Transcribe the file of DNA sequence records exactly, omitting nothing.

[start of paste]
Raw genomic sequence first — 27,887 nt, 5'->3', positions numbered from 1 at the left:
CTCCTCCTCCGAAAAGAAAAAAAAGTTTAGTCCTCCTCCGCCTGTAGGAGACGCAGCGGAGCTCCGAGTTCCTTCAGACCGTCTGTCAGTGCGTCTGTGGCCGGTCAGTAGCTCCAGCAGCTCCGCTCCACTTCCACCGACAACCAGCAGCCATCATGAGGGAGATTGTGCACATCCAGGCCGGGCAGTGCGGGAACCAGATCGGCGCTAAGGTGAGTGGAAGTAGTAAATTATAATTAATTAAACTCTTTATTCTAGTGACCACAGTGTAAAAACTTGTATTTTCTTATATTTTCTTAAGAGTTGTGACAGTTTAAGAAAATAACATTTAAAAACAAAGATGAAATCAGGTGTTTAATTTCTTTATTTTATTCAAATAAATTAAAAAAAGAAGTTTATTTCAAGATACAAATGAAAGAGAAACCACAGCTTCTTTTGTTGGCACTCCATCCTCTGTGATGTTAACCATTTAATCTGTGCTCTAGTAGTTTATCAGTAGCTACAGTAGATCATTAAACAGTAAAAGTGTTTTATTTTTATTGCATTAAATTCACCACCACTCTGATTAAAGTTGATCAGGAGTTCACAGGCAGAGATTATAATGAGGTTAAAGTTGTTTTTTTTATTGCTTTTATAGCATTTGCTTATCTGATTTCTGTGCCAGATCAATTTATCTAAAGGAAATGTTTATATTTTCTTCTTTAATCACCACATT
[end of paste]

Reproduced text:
Raw genomic sequence first — 27,887 nt, 5'->3', positions numbered from 1 at the left:
CTCCTCCTCCGAAAAGAAAAAAAAGTTTAGTCCTCCTCCGCCTGTAGGAGACGCAGCGGAGCTCCGAGTTCCTTCAGACCGTCTGTCAGTGCGTCTGTGGCCGGTCAGTAGCTCCAGCAGCTCCGCTCCACTTCCACCGACAACCAGCAGCCATCATGAGGGAGATTGTGCACATCCAGGCCGGGCAGTGCGGGAACCAGATCGGCGCTAAGGTGAGTGGAAGTAGTAAATTATAATTAATTAAACTCTTTATTCTAGTGACCACAGTGTAAAAACTTGTATTTTCTTATATTTTCTTAAGAGTTGTGACAGTTTAAGAAAATAACATTTAAAAACAAAGATGAAATCAGGTGTTTAATTTCTTTATTTTATTCAAATAAATTAAAAAAAGAAGTTTATTTCAAGATACAAATGAAAGAGAAACCACAGCTTCTTTTGTTGGCACTCCATCCTCTGTGATGTTAACCATTTAATCTGTGCTCTAGTAGTTTATCAGTAGCTACAGTAGATCATTAAACAGTAAAAGTGTTTTATTTTTATTGCATTAAATTCACCACCACTCTGATTAAAGTTGATCAGGAGTTCACAGGCAGAGATTATAATGAGGTTAAAGTTGTTTTTTTTATTGCTTTTATAGCATTTGCTTATCTGATTTCTGTGCCAGATCAATTTATCTAAAGGAAATGTTTATATTTTCTTCTTTAATCACCACATT